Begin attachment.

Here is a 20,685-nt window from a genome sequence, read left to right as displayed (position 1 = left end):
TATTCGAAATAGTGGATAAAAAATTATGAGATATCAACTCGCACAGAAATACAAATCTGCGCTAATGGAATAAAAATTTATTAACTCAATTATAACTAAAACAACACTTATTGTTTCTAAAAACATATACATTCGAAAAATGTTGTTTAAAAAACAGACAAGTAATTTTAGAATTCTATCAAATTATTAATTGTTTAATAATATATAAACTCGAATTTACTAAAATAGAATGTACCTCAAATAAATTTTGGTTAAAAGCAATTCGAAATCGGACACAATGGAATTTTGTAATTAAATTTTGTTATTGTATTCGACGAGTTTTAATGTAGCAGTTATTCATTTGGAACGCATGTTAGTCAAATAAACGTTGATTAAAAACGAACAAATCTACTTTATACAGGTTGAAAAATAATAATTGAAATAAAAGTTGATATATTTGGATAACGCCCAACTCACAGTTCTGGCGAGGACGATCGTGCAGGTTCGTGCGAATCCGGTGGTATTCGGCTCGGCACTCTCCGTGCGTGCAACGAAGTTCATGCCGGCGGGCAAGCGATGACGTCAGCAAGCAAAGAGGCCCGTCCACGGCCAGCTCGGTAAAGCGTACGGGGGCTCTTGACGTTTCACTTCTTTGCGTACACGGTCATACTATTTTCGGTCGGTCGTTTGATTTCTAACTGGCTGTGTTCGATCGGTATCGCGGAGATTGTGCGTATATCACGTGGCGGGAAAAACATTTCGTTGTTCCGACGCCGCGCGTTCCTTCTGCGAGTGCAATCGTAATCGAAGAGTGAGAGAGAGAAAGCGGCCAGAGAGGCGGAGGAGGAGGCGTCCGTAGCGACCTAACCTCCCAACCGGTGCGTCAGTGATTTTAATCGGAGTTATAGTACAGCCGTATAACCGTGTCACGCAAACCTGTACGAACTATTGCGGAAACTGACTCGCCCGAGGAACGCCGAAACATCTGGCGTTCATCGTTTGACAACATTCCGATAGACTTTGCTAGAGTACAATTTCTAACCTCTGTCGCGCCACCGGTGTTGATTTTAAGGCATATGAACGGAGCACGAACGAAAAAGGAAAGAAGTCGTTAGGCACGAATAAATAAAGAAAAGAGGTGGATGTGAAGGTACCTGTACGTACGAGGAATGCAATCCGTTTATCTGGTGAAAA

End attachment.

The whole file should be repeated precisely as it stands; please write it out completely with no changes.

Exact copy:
Here is a 20,685-nt window from a genome sequence, read left to right as displayed (position 1 = left end):
TATTCGAAATAGTGGATAAAAAATTATGAGATATCAACTCGCACAGAAATACAAATCTGCGCTAATGGAATAAAAATTTATTAACTCAATTATAACTAAAACAACACTTATTGTTTCTAAAAACATATACATTCGAAAAATGTTGTTTAAAAAACAGACAAGTAATTTTAGAATTCTATCAAATTATTAATTGTTTAATAATATATAAACTCGAATTTACTAAAATAGAATGTACCTCAAATAAATTTTGGTTAAAAGCAATTCGAAATCGGACACAATGGAATTTTGTAATTAAATTTTGTTATTGTATTCGACGAGTTTTAATGTAGCAGTTATTCATTTGGAACGCATGTTAGTCAAATAAACGTTGATTAAAAACGAACAAATCTACTTTATACAGGTTGAAAAATAATAATTGAAATAAAAGTTGATATATTTGGATAACGCCCAACTCACAGTTCTGGCGAGGACGATCGTGCAGGTTCGTGCGAATCCGGTGGTATTCGGCTCGGCACTCTCCGTGCGTGCAACGAAGTTCATGCCGGCGGGCAAGCGATGACGTCAGCAAGCAAAGAGGCCCGTCCACGGCCAGCTCGGTAAAGCGTACGGGGGCTCTTGACGTTTCACTTCTTTGCGTACACGGTCATACTATTTTCGGTCGGTCGTTTGATTTCTAACTGGCTGTGTTCGATCGGTATCGCGGAGATTGTGCGTATATCACGTGGCGGGAAAAACATTTCGTTGTTCCGACGCCGCGCGTTCCTTCTGCGAGTGCAATCGTAATCGAAGAGTGAGAGAGAGAAAGCGGCCAGAGAGGCGGAGGAGGAGGCGTCCGTAGCGACCTAACCTCCCAACCGGTGCGTCAGTGATTTTAATCGGAGTTATAGTACAGCCGTATAACCGTGTCACGCAAACCTGTACGAACTATTGCGGAAACTGACTCGCCCGAGGAACGCCGAAACATCTGGCGTTCATCGTTTGACAACATTCCGATAGACTTTGCTAGAGTACAATTTCTAACCTCTGTCGCGCCACCGGTGTTGATTTTAAGGCATATGAACGGAGCACGAACGAAAAAGGAAAGAAGTCGTTAGGCACGAATAAATAAAGAAAAGAGGTGGATGTGAAGGTACCTGTACGTACGAGGAATGCAATCCGTTTATCTGGTGAAAA